Tuesday, March 1, 2022

You need to catch a ride at Central Station


It's so much fun to finish a movie and then immediately know "Oh, that's gonna become one of my favorites."

That doesn't happen very often, but it's just what I experienced with Central Station just last week.

Central Station begins with Dora (Fernanda Montenegro) making her living writing down letters that people dictate to her at a local train station. She's instantly hostile for the people she writes for and even refuses to mail some of the letters she pens. Her life gets upended when Josué (Vinícius de Oliveira) enters the picture. After his mom is abruptly killed by a speeding bus, this youngster has nowhere to go. After initially ditching him with strangers for cash, Dora proceeds to take the kid on a road trip to reunite him with his father. With minimal cash to their name and no consistent ride by their side, it's going to be a miracle if they ever get to their destination.

We've all seen movies with crotchety adults getting mixed up with precocious youngsters and, wouldn't you know it, both parties learning some valuable lessons through their interactions. Central Station is technically part of this subgenre, but it's up there with Paper Moon as an example of this strain of cinema at its apex. Rather than constantly remind you of other movies, Central Station makes warm and fuzzy cinema feel fresh out of the box again. It's clear now that the likes of St. Vincent were chasing this movies coattails, hoping to capture a fraction of Central Station's intellect or filmmaking ingenuity. 

Part of what makes the screenplay by João Emanuel Carneiro and Marcos Bernstein work so well is its commitment to rendering its two leads as real people. For Dora, this means allowing her to be an especially messy person, with no concern over whether she's "likeable" or not. She's supposed to capture relatable angst over everyday existence, not be a model citizen. She also doesn't have a ham-fisted origin story always dictating her actions, we only get brief glimpses (like her recalling a story of when she ran into her absent father as a teen) into the events of yesteryear that molded her into who she is. For his part, Josué also behaves in a manner that's rooted in reality, with all the imperfections of an actual child rather than the tidy precociousness of a 1990s sitcom kid.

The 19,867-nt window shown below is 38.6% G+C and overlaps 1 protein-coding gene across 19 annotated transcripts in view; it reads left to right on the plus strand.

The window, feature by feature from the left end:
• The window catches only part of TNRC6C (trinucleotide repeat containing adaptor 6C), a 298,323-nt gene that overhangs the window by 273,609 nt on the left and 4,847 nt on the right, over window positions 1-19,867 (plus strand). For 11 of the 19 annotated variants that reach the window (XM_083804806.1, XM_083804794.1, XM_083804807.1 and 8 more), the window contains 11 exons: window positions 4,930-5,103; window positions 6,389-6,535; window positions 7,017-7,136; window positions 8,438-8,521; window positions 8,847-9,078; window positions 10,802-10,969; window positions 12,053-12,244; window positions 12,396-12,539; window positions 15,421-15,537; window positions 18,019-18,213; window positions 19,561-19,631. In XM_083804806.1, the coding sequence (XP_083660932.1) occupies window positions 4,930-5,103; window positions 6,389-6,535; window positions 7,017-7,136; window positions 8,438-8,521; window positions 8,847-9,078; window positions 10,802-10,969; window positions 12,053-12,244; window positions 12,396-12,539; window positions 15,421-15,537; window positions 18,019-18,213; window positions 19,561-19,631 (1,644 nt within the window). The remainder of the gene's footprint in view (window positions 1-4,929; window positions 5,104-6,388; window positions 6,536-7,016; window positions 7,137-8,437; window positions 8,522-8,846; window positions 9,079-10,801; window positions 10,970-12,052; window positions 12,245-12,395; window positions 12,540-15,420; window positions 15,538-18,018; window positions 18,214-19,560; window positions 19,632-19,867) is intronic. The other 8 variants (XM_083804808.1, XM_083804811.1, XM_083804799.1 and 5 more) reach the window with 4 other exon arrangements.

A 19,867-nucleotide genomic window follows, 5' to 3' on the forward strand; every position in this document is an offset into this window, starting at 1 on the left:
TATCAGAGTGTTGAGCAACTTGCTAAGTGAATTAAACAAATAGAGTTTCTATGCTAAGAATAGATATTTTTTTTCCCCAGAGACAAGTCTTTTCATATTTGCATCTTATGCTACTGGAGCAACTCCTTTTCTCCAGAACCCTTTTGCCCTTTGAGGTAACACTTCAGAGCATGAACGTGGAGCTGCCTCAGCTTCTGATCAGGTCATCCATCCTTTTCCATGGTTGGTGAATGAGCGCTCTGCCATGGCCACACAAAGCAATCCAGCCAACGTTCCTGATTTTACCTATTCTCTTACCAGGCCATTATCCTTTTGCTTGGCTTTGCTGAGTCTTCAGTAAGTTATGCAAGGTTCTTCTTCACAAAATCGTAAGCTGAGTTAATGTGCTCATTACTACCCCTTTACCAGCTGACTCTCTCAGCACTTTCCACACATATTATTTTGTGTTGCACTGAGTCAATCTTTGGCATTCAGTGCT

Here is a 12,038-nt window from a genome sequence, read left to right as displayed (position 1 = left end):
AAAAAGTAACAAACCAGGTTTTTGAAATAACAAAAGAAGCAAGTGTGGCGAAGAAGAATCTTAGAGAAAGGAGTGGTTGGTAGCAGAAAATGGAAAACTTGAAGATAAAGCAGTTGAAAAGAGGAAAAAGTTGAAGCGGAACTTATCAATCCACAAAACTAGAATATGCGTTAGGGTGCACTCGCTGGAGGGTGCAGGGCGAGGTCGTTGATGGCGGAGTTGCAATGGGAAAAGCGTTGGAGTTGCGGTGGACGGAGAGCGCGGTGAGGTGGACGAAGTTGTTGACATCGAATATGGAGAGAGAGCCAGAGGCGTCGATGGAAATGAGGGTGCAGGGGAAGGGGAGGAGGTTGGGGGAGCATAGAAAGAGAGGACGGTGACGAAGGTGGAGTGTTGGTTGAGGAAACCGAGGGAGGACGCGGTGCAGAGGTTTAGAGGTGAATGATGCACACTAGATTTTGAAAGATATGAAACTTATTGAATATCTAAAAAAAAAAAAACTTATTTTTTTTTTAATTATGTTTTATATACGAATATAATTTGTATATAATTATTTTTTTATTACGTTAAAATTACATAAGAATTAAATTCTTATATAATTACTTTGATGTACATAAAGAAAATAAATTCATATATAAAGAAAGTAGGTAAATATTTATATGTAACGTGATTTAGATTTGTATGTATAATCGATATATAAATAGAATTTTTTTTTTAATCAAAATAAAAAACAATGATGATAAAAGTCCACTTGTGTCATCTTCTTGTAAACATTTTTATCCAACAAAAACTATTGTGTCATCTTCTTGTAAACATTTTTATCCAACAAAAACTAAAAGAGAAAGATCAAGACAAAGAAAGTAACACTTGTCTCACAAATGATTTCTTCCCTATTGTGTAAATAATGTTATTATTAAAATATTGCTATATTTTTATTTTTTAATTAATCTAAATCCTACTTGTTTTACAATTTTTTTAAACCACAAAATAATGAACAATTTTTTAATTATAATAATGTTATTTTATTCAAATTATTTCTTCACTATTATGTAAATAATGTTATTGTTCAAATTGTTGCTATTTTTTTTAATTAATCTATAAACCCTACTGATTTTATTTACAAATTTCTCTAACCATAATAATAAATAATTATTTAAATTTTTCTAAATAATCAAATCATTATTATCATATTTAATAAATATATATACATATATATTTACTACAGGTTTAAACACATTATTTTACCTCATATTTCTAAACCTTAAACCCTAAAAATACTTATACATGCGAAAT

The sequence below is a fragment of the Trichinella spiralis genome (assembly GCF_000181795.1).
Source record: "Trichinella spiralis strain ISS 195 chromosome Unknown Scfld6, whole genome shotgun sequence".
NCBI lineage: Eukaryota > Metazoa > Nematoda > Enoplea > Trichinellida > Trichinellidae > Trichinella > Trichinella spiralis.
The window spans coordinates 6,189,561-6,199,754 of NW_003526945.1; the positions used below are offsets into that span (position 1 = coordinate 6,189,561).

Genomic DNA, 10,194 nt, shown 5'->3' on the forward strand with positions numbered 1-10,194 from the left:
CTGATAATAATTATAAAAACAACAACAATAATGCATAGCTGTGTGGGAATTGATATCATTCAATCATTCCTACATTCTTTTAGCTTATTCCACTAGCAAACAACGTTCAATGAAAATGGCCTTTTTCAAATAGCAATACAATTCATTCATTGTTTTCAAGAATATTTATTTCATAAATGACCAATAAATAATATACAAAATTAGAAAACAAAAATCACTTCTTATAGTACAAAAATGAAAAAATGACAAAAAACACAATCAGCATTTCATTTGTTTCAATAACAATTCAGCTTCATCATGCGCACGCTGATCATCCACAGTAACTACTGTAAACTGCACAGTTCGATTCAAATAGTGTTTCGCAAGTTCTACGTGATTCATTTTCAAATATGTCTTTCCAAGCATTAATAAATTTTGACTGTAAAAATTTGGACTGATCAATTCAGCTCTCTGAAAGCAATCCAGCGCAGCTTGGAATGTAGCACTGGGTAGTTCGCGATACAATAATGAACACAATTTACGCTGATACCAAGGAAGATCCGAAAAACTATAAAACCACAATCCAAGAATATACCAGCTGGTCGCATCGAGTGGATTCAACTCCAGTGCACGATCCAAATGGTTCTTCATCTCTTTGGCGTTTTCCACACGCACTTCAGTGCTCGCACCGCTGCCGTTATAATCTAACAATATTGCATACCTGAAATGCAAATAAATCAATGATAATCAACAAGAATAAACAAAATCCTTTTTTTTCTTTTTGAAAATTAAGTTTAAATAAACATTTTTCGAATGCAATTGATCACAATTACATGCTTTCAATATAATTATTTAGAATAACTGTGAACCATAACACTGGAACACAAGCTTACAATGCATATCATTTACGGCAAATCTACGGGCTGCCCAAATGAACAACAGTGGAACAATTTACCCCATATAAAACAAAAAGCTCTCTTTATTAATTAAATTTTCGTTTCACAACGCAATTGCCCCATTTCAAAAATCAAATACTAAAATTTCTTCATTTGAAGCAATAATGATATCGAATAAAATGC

Plus, it's all captured with such impeccable visuals courtesy of director Walter Salles and cinematographer Walter Carvalho. An early piece of camerawork where Dora's conversation with another adult man at her work station, captured through a low-angle shot in a peephole to simulate Josué's point-of-view, sets the standard for the kind of thoughtful camerawork that works its way into the entire feature. I especially love the way Salles and Carvalho use empty space once the main duo of Central Station gets into more rural territory. A shot of the two characters sitting in front of this mountain-like object while a sprawling sky hovers above them is such a striking image that immediately communicates how outmatched Dora and Josué are in their quest to find the latter character's dad.

Combining such tenderly thoughtful visuals with a whip-smart script makes Central Station one of the very best road trip movies as well as something that accomplishes one of my favorite things in any piece of art. Specifically, Central Station is able to sneak up on you with how much you've got invested in these characters. The seemingly throwaway interactions Dora and Josué have shared throughout the film gradually add up to Dora coming out of her shell, a development that hit way harder than I expected when I started watching this movie. By the time she's writing letters again, but this time being more conscious of the humanity of the people she's putting pencil to paper for, I was astonished with how well Central Station had set up and pulled off Dora's totally organic character arc!

It's only fitting that a movie like Central Station that can pull off character beats like those would wrap up its runtime on a note that opts for realistic imperfections rather than a tidy resolution promising happy endings for all. In the end, Dora and Josué go their separate ways. The latter character will wait with his older siblings for their dad to maybe return, and Dora will go back to her old life. Uncertainty hangs over both of these characters, but thanks to the time they spent with one another, they're a little more capable of tackling whatever comes next. Neither they nor the audience needs to know what happens next. They just need to hold on to memories of everything that just happened.

This bittersweet but utterly perfect conclusion reminded me of the works of Mike Mills, specifically C'mon C'mon and 20th Century Women in terms of its complicated depiction of who helps shape our adolescent selves. The fact that a random lady like Dora could have such a profound impact on Josué even reminded me of this quote from 20th Century Women:

"I don't know if we ever figure our lives out. And the people who help you, they might not be who you thought or wanted. They might just be the people who show up."

Thank God for the people who show up and thank God for movies like Central Station.